Trade Post: Finding Gossamyr Volume 1

finding gossamyr vol 1 Finding Gossamyr Volume 1 (Th3rd World Studios)
Written by David A. Rodriguez, drawn by Sarah Ellerton

I find myself getting more and more into the idea of all-ages comics these days. In addition to covering some of those book for my regular gig over at Comic Book Resources, I also feel like there’s something really important about giving kids of a certain age the kinds of stories that feel a bit dangerous and teach lessons about perseverance without being too on-the-nose about it. When I was a kid, we had a ton of movies along those lines from The Goonies and E.T. to Monster Squad and plenty of other examples in between. It seems like, aside from a few examples, entertainment aimed at kids is a bit too clean and tidy. But, it also seems like those kinds of stories are being told in comics by people my age who were all influenced by those movies. As far as I’m concerned, the more of that the better.

So, when Th3rd World Studios sent me an email and asked if I’de be interested in reading a book called Finding Gossamyr about a couple of kids transported to a realm where magic and math are essentially the same thing, I was instantly interested. To get a bit more into the story details, the book stars orphaned brother and sister Jenna and Denny. Jenna’s trying to get Denny into an exclusive school where he can focus his strange ability to solve any problem placed in front of him, which is exactly what he does during the test. The problem? Solving the presented equation unlocks a door to another world called Gossamyr that’s being attacked by extradimensional jerkwads known as Desecrators. Both siblings use their abilities — Denny’s math-magic and Jenna’s veterinary skills — to make friends and stay alive in this wild new world.

There are a few key story elements that I really enjoyed in this work. For one thing, all of this starts because Jenna wants to get rid of her brother. Now, that sounds cold, but it’s also realistic. They don’t say it outright in the book, but I’m fairly certain Denny’s supposed to be autistic. I don’t have any experience with autism myself, but his character seemed in line with that of Max on Parenthood. She’s basically had to devote her entire life to her brother which has left her nearly no room to have one of her own. It was a selfish decision that sent their lives into crazy new places, but it’s handled realistically and with emotion. I love how complicated this becomes throughout the story, which adds to the overall feel of the book which comes off as very honest.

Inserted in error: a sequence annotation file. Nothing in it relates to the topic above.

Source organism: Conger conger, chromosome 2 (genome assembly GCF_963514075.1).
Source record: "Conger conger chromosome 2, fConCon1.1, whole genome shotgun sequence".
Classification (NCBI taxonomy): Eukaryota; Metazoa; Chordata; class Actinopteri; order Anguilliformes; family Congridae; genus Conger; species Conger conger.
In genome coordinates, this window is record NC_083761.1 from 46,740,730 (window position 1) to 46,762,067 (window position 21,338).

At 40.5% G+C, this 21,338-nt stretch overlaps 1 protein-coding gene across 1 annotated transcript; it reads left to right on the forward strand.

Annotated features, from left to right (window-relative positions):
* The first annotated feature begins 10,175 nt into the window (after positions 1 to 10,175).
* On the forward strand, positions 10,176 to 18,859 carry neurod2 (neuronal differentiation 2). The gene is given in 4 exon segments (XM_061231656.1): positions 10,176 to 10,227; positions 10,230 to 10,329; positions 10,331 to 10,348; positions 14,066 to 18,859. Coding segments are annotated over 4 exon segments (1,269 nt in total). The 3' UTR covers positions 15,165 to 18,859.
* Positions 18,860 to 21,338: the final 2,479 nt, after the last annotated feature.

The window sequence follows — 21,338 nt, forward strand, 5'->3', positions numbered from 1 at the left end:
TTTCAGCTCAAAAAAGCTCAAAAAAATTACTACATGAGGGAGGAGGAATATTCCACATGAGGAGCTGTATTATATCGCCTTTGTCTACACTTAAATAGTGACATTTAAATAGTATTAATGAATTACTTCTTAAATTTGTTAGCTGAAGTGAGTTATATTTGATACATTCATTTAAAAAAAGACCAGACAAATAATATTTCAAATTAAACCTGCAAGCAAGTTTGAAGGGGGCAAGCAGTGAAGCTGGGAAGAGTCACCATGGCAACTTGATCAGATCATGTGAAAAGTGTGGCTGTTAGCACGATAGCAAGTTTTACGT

The fantasy elements are also pretty neat. There’s obviously a big, well developed world here that we’re only getting a small glance at, but the details we do get (math-magic, cool animals, boats that sail up mountains) are cool and easy to digest. A huge reason for all of this is thanks to Sarah Ellerton’s artwork which looks sort of figures you’d see in a CGI animated feature. I’ll always love traditional comic art styles, but it’s great seeing new and different approaches brought in to this field. She nails the human characters — which are well fleshed out by Rodriguez — but also the creatures whose facial expressions make them more than just obstacles to get over.

I’m not a big fantasy fan, though this book helped me figure out where the line is for me. If we’re dealing with a story like this one or The Wizard Of Oz or Labyrinth or The Return Of King Doug, where a person from the real world goes to the fantastical one (or vice versa), I’m interested. If it kicks off already set in that world, I’m less interested. This is odd because I don’t feel the same way about stories set on earth, other dimension or even other planets, but that’s where I’m at. I guess I appreciate having that character I can relate to who helps cut down on the barrier of entry. Maybe it’s because I don’t like having to figure out ALL the ways this new world is different on my own and prefer to learn them through the main character.

My only complaint about this book is that the coloring or printing seems a little dark at times. If the characters are wearing white, they’re always pretty easy to make out, but when you’re dealing with a dark monster attacking a dark-clad character at night it can be tough figuring out what’s happening. Luckily that’s not a common problem. There’s usually another background color running throughout the scene that helps separate the various figures and make everything pop.

I definitely enjoyed this book and look forward to further Gossamyr efforts from Rodriguez and Ellerton. But, the real question is whether I’d hand this book to my kid or another in my sphere. The answer is a firm yes. In fact, my 2-and-a-half-year old flipped through this book with me for a few minutes, but her attention span is crazy short. She seemed to like the art, but still hasn’t sat through a whole comic, let alone a trade. When she’s older, though, this will definitely be one of the books I show her.

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